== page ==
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Struggling Young Cubs, Arrieta Dug the Brawl, and Other Bullets

Chicago Cubs News

Heading into today’s finale against the Padres, I obviously want the Cubs to win. But I am not sure how much a win or a loss will actually swing my feelings in the short-term. The road trip will have been a disaster either way.


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Then again, with an off-day tomorrow and the Cardinals looming this weekend … OK, yeah, I really need the Cubs to win today for my personal psyche. You’d think it would happen accidentally at least once in six tries.

  • Joe Maddon says Kyle Schwarber’s swing looks good, and that his issue right now is more mental (Cubs.com): “[His confidence] has been dented a little. I’ve had good conversations, and any time I write his name out, I get excited. It’s going to happen.” Schwarber did homer last night, which is swell, but – like several other young players in the lineup – he seems to be swinging at a lot of ugly pitches and taking a lot of good ones, which is often what you see from a player in a slump who is letting it get into his head as he approaches the plate. I’m not gonna play armchair psychologist, so I’ll just take my lead from Maddon, and from Schwarber, who told Cubs.com: “I just have to take it at-bat by at-bat and not worry about previous pitches, previous at-bats. I just have to worry about what’s going on in the box at that time. I can’t look at the numbers. I just have to stick with what’s going on in the box and stay with the process.” He went on to say essentially all of that again later in the article. Stay in that moment.
(Photo by Denis Poroy/Getty Images)
  • Speaking of surprisingly struggling youngsters, since he missed time with a shoulder issue earlier this month, Addison Russell is hitting .190/.320/.333, which, believe it or not, is an improvement over the rest of his season thus far. Alarmingly, though, during that most recent stretch, his contact rate in the strike zone (79.0%) is way below league average (85.5%), and his overall swinging strike rate is scary (15.6% versus 10.3% league average). He’s also putting the ball on the ground a whopping 58.6% of the time. Assuming he’s healthy, this could be an adjustment period for Russell, who has shown the ability to turn things around well already in his young career. But when a young guy is slumping at the same time he’s trying to work through adjustments, it’s particularly challenging to stay focused only on that moment.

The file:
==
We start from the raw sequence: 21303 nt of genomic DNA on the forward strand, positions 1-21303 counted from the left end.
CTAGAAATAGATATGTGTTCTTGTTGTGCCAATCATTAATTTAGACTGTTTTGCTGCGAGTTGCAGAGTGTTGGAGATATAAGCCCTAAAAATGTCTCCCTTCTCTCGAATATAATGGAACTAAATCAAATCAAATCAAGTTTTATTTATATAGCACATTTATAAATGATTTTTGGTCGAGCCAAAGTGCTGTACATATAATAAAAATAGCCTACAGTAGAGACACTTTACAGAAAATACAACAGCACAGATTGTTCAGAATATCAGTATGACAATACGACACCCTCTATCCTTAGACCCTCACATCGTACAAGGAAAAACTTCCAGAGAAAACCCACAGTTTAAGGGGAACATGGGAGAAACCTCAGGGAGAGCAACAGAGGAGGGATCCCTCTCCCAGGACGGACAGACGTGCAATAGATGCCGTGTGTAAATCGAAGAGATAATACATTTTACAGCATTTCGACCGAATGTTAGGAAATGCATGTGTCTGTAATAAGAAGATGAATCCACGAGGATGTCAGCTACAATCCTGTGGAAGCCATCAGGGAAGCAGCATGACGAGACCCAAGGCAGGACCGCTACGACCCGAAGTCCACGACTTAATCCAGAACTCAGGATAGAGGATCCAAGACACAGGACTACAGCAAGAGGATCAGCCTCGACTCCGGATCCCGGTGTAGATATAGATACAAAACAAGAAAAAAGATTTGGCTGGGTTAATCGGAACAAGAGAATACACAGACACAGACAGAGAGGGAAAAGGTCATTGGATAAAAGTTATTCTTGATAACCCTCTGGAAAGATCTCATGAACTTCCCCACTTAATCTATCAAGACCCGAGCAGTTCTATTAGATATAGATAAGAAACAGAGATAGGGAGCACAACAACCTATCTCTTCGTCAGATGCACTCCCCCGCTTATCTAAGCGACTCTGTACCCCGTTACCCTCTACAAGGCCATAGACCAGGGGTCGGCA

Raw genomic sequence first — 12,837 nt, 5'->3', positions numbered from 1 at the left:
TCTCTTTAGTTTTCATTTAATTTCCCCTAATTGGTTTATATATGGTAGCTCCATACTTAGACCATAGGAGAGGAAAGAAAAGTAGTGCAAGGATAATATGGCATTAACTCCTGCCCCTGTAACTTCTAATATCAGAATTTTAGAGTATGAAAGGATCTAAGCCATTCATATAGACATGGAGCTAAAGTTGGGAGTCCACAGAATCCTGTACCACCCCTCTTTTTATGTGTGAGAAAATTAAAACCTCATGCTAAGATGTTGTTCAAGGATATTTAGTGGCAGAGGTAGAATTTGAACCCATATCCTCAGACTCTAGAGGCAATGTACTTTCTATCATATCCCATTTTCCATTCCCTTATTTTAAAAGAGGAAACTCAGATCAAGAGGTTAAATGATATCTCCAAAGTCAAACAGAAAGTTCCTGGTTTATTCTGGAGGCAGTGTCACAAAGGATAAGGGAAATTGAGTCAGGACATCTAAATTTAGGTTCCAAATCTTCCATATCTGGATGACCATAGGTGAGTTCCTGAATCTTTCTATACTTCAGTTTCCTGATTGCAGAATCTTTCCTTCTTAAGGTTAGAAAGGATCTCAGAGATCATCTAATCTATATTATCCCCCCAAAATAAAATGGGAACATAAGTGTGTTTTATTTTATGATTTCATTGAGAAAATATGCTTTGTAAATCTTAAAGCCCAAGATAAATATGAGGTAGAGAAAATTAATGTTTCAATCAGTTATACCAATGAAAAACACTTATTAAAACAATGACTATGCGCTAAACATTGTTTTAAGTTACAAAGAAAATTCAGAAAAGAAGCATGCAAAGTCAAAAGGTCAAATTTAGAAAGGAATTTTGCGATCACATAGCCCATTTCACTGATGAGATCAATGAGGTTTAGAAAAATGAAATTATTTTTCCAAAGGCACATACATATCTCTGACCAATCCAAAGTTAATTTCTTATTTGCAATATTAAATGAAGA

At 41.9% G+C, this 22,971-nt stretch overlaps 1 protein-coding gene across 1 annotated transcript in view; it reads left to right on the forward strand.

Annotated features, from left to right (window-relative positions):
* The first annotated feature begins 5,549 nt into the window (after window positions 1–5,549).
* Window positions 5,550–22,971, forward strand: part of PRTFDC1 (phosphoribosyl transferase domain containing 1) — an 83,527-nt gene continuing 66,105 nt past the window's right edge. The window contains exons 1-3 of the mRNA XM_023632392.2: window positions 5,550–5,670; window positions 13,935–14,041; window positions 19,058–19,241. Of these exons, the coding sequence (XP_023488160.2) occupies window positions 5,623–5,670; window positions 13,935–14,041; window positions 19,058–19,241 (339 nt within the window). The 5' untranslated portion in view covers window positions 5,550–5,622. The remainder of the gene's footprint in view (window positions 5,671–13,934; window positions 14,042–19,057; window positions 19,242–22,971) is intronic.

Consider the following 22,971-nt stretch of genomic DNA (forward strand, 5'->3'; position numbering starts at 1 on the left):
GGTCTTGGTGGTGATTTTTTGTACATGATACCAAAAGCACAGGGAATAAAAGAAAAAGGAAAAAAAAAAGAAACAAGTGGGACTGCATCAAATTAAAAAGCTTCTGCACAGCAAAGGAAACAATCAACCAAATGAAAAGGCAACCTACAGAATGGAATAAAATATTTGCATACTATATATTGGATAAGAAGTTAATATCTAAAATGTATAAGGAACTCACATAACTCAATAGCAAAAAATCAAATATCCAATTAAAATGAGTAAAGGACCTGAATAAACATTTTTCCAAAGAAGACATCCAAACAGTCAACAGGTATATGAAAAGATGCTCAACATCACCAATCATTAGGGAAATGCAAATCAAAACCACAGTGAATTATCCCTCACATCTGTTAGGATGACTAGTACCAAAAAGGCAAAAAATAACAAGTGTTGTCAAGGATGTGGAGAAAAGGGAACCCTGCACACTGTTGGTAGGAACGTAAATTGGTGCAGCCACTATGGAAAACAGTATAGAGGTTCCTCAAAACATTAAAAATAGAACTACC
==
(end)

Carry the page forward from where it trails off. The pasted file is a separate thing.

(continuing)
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  • The suspensions have come down for Monday’s Giants-Nationals brawl, incited by a Hunter Strickland pitch to Bryce Harper’s hip: four games for Harper, six games for Strickland. Given Harper’s helmet chuck, I’m surprised he didn’t get more – but maybe that’s a recognition of the fact that Strickland throwing at Harper for a couple homers Harper hit off of him three years ago is so insane as to slightly excuse Harper losing his mind.
  • Jake Arrieta was asked about the rumble in an interview with The Score: “I don’t think anybody is right or wrong. I thought it was awesome. Every once in a while, it’s refreshing to see two teams emotionally charged getting after it. And when something like that happens versus continuing to chirp and talk about it, why don’t you go out there and see somebody? …. If two guys want to go see each other, let them be in the middle, let them throw some punches, then break it up. I don’t like to see any sucker punches. I do think in the heat of battle if you’re getting hit on the hip with 98, then you should be able to go out and see somebody. I think the umpires handled it well. They let them exchange for a moment, then they tried to break it up.” Also, humorously, Arrieta said that if he were ever about about to get into a scrap like that, he’d want his catcher to give him a few seconds to do some damage before coming out to step in.
  • I have two reactions to Arrieta’s comments: on the one hand, I agree that if a pitcher is gonna drill a guy, that guy should be able to “go out and see somebody” if that’s how he chooses to respond. I can sit here and say fighting is not the answer, but I can’t honestly say I wouldn’t react the same way in the moment. On the other hand, I don’t really want to see pitcher’s drilling batters on purpose at all, and when it happens, I don’t know that it should always turn into a full-scale brawl that gets guys hurt (Michael Morse was put on the concussion DL after his collision with teammate Jeff Samardzija during the fight).

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  • A little outside-of-Wrigley restructuring for the Ricketts Family:


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Brett Taylor

Brett Taylor is the Editor and Lead Writer at Bleacher Nation, and you can find him on Twitter at @BleacherNation.